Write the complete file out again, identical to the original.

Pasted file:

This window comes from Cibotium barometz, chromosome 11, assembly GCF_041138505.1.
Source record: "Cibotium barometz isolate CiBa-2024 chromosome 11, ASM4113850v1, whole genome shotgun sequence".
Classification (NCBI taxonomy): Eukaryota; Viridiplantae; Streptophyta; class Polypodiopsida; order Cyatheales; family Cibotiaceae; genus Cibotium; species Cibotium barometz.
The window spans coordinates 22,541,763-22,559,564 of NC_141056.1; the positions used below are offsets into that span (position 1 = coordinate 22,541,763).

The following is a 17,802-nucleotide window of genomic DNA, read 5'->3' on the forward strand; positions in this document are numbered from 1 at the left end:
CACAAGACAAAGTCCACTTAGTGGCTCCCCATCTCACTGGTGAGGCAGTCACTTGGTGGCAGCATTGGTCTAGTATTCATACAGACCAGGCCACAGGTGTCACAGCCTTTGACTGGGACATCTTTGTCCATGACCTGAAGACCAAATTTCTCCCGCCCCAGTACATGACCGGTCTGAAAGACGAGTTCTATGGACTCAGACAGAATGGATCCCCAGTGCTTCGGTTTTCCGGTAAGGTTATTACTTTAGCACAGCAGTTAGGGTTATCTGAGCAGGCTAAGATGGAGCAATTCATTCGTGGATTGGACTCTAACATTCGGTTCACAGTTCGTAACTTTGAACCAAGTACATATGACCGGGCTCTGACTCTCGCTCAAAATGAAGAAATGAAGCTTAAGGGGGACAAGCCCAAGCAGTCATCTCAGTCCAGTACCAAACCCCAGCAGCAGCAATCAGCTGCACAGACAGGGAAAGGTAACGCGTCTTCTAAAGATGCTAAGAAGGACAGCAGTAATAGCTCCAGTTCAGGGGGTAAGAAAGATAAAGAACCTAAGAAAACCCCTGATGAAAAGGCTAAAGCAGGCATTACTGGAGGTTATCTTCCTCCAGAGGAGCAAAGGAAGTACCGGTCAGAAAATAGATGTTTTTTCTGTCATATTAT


This window comes from Cibotium barometz, chromosome 11, assembly GCF_041138505.1.
Source record: "Cibotium barometz isolate CiBa-2024 chromosome 11, ASM4113850v1, whole genome shotgun sequence".
Classification (NCBI taxonomy): Eukaryota; Viridiplantae; Streptophyta; class Polypodiopsida; order Cyatheales; family Cibotiaceae; genus Cibotium; species Cibotium barometz.
The window spans coordinates 22,541,763-22,559,564 of NC_141056.1; the positions used below are offsets into that span (position 1 = coordinate 22,541,763).

The following is a 17,802-nucleotide window of genomic DNA, read 5'->3' on the forward strand; positions in this document are numbered from 1 at the left end:
CACAAGACAAAGTCCACTTAGTGGCTCCCCATCTCACTGGTGAGGCAGTCACTTGGTGGCAGCATTGGTCTAGTATTCATACAGACCAGGCCACAGGTGTCACAGCCTTTGACTGGGACATCTTTGTCCATGACCTGAAGACCAAATTTCTCCCGCCCCAGTACATGACCGGTCTGAAAGACGAGTTCTATGGACTCAGACAGAATGGATCCCCAGTGCTTCGGTTTTCCGGTAAGGTTATTACTTTAGCACAGCAGTTAGGGTTATCTGAGCAGGCTAAGATGGAGCAATTCATTCGTGGATTGGACTCTAACATTCGGTTCACAGTTCGTAACTTTGAACCAAGTACATATGACCGGGCTCTGACTCTCGCTCAAAATGAAGAAATGAAGCTTAAGGGGGACAAGCCCAAGCAGTCATCTCAGTCCAGTACCAAACCCCAGCAGCAGCAATCAGCTGCACAGACAGGGAAAGGTAACGCGTCTTCTAAAGATGCTAAGAAGGACAGCAGTAATAGCTCCAGTTCAGGGGGTAAGAAAGATAAAGAACCTAAGAAAACCCCTGATGAAAAGGCTAAAGCAGGCATTACTGGAGGTTATCTTCCTCCAGAGGAGCAAAGGAAGTACCGGTCAGAAAATAGATGTTTTTTCTGTCATATTAT